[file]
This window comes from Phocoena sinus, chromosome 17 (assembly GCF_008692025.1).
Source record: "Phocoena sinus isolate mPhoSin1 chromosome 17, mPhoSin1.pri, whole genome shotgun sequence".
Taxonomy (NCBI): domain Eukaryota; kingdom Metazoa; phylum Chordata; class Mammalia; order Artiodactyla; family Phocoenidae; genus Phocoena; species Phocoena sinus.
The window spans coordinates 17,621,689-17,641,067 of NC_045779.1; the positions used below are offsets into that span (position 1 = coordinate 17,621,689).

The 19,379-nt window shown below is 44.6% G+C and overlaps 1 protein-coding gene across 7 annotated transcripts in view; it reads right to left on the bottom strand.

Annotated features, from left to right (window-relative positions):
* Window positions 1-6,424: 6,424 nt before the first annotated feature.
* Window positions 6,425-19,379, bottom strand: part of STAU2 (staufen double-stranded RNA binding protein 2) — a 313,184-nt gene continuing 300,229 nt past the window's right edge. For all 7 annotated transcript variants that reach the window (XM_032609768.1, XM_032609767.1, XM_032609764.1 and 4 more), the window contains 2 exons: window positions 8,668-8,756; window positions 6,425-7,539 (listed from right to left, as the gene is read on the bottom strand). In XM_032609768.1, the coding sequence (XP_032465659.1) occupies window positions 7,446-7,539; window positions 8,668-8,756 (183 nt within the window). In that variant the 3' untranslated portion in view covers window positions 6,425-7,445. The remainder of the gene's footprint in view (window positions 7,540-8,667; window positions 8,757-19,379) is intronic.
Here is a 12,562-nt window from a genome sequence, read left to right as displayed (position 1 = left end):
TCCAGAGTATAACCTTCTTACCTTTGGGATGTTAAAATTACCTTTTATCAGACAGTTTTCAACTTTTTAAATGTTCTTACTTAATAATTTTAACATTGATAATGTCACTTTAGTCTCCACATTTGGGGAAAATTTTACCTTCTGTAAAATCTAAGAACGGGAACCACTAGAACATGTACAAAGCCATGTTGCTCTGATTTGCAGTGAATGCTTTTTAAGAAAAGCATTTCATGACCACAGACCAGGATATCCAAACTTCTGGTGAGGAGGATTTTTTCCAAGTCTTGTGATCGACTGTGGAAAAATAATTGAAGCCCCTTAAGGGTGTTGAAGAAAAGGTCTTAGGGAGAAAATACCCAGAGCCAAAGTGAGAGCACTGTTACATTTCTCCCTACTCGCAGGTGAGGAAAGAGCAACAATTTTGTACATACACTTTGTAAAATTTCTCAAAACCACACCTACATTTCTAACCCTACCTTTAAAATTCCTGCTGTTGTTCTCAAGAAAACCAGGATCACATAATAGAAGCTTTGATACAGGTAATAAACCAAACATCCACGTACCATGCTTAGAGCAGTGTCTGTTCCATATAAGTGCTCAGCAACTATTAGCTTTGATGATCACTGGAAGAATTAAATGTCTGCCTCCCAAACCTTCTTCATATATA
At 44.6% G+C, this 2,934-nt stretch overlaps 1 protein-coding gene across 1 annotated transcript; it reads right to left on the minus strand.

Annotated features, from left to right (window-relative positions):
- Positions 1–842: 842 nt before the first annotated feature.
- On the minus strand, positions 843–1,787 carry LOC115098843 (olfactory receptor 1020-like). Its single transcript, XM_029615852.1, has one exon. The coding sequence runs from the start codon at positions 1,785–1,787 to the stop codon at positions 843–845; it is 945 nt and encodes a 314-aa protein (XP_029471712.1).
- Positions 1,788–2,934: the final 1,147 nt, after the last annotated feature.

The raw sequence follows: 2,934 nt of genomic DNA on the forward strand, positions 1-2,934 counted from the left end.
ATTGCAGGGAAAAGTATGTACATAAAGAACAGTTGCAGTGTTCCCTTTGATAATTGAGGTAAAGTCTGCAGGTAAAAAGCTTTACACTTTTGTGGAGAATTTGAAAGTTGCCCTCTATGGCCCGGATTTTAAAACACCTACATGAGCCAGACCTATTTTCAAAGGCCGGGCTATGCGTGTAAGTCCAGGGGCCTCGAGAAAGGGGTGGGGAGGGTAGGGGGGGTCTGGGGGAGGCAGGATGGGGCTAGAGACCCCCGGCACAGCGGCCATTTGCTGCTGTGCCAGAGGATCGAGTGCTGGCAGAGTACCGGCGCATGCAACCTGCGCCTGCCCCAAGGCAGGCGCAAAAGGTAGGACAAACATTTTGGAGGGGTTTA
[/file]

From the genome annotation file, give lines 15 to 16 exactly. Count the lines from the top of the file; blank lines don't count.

- Positions 1,788–2,934: the final 1,147 nt, after the last annotated feature.

The raw sequence follows: 2,934 nt of genomic DNA on the forward strand, positions 1-2,934 counted from the left end.